As Kula spoke to the Discrepando, however, it became clear the program’s roots were far deeper.

Asked about a lovingly framed photo of the rock band the Grateful Dead on his wall, partially obscured by an oversized fern, Kula demonstrated what admirers describe as a remarkable ability to riff sagely on the sacred origins of the most secular experiences. “The Grateful Dead,” he said, “were tapping into a need for community — but they allowed individualism to flourish. Everybody could be dancing, but dancing in their own kind of way. It was a different kind of minyan, and live was always better than vicarious. It’s not an accident that so many Jews connected to it.”

He takes his visitor back to a Saturday afternoon Grateful Dead concert in 1977 at Raceway Park in Englishtown, N.J. In true Deadhead fashion, Kula and a few friends arrived the night before the show to camp out in the parking lot. As the sun went down, “a small group of us made Shabbat, and in about 20 minutes, 40 or 50 people were around us,” he recalled.

Kula pauses for reflection. “In a way,” he said, “that was the beginning of ‘Simple Wisdom.’ Shabbat wasn’t this private time for Jews — it was a fundamental way of responding to human questions and human need.”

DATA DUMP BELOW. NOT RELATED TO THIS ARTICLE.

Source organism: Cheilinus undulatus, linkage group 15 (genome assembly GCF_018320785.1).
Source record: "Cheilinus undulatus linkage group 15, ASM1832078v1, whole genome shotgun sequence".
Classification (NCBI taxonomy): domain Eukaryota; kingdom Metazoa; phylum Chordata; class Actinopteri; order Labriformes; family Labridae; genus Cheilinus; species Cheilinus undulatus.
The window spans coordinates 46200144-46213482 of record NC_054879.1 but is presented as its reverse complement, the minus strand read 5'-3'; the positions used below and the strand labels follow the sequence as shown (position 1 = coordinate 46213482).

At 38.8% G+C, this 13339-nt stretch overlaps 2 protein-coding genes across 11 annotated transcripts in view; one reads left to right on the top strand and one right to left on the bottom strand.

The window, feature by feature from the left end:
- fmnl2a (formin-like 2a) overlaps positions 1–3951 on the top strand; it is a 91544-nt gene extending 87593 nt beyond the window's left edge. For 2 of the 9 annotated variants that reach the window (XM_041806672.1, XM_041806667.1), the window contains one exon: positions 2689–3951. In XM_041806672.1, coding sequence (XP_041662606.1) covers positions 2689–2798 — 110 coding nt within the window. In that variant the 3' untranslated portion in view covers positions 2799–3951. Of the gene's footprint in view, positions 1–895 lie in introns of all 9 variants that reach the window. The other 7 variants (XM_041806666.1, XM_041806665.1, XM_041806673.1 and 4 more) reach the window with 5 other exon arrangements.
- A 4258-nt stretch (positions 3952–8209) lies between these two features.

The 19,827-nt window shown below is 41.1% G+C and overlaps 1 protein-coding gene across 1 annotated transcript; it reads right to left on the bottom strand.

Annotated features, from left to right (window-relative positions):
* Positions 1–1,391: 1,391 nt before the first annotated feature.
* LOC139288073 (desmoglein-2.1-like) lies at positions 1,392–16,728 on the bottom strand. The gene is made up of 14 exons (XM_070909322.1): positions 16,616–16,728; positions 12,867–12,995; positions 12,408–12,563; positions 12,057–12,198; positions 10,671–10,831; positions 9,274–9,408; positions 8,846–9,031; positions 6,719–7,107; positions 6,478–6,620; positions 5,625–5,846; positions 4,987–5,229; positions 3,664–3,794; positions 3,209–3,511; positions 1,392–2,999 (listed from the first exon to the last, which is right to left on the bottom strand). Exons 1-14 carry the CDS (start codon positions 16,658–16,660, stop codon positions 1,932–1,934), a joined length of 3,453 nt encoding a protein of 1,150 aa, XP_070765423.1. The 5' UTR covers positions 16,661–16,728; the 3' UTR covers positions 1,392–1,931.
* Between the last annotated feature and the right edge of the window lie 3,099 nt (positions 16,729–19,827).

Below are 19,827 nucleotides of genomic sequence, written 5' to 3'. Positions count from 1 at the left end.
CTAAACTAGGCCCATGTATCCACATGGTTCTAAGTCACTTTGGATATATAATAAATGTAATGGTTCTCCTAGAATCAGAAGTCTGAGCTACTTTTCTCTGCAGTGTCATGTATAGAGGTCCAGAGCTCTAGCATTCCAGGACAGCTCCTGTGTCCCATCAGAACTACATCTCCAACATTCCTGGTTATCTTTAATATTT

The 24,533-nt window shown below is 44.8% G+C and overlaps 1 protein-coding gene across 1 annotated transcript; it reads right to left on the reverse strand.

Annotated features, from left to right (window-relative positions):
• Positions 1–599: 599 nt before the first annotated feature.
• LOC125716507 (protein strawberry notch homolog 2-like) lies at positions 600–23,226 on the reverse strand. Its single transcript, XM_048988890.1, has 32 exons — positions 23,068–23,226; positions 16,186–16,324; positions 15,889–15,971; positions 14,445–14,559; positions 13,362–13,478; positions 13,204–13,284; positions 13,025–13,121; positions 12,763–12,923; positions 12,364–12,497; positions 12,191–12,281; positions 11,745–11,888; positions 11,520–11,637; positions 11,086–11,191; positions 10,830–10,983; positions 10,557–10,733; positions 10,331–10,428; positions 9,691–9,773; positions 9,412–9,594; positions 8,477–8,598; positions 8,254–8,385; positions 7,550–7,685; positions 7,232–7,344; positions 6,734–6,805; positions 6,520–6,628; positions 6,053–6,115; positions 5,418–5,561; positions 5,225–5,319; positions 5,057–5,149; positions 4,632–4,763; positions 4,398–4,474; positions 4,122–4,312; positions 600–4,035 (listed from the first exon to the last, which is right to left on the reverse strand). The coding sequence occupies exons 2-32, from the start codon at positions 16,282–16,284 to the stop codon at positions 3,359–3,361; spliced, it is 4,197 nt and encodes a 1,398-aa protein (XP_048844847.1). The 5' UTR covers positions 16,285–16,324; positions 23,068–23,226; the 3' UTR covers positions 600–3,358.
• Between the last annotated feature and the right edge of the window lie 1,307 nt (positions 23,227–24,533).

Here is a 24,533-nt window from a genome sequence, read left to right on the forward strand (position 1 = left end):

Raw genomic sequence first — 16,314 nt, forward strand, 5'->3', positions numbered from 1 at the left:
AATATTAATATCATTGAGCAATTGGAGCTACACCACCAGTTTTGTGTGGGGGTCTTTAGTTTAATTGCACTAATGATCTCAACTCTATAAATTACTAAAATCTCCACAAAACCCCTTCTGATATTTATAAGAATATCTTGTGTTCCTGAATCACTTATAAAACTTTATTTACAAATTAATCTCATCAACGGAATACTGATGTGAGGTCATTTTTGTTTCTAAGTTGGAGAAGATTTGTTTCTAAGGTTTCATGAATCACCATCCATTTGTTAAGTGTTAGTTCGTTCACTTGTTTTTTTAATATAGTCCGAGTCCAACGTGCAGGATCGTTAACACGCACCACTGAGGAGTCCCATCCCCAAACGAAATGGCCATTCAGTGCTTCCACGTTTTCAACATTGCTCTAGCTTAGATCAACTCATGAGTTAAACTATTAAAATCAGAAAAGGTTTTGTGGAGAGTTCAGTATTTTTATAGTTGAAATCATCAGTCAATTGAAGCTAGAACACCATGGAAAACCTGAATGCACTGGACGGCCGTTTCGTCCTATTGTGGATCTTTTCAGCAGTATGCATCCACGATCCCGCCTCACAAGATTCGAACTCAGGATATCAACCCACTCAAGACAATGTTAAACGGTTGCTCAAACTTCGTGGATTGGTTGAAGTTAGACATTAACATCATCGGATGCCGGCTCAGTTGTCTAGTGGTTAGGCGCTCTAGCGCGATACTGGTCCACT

Being a Deadhead and a rabbi — and a Jewish educator who educates non-Jews — helped solidify his notion that “the gift of America is that you can come to the public square with all of who you are,” said Kula, who lives on New York’s Upper West Side with his wife of 20 years, Dana, and his two daughters, ages 15 and 11.

While Kula eschews the title “rabbi” in the name of his show — heeding advice that he’d alienate viewers — he wears his knit yarmulke proudly and prominently on air, as he does in everyday life. In an episode viewed by the Discrepando, “Connections,” Kula instructs his studio audience that the meaning of life is to be found in connections and relationships. Identifying loneliness as the “fundamental human problem,” he urges viewers to become “connection warriors” and paraphrases Descartes: “I am in relationship, therefore I am.”

And yet the show embodies a paradox. Isn’t television arguably the most alienating and lonely method of delivering a message? “The medium is incredibly fragmenting,” Kula acknowledged. “And yet, everybody watching it has the same experience. You watch ‘Seinfeld’ by yourself, but the next day everyone at work is talking about it.”

Kula says he never imagined himself as the star of his own TV show. But, he reflected, “That’s the way to reach people.”

“If you’re a teacher, and you feel you have something to teach, you want to put it out there,” he said.

One such viewer was a single, recently laid-off 47-year-old woman in Lexington, Ky. “I am Christian with a Jewish grandparent and [I] read the transcripts with tears of joy,” she wrote in an e-mail to Kula. “Thank you for making a difference in my life.”

Puzzled by the idea of a Kentucky Christian watching a program about Jewish tradition? Don’t even ask Kula if it’s “good for the Jews.” It just gets him going on the “smallness” of so much in contemporary Jewish life. “One of the challenges of America is to make Judaism bigger,” he said. “In America, we became wealthy, powerful and free. It’s time for religious culture, wisdom, to go big, too.”

“Part of our responsibility is understanding we don’t own Jewish wisdom,” he said. “It’s a trust.”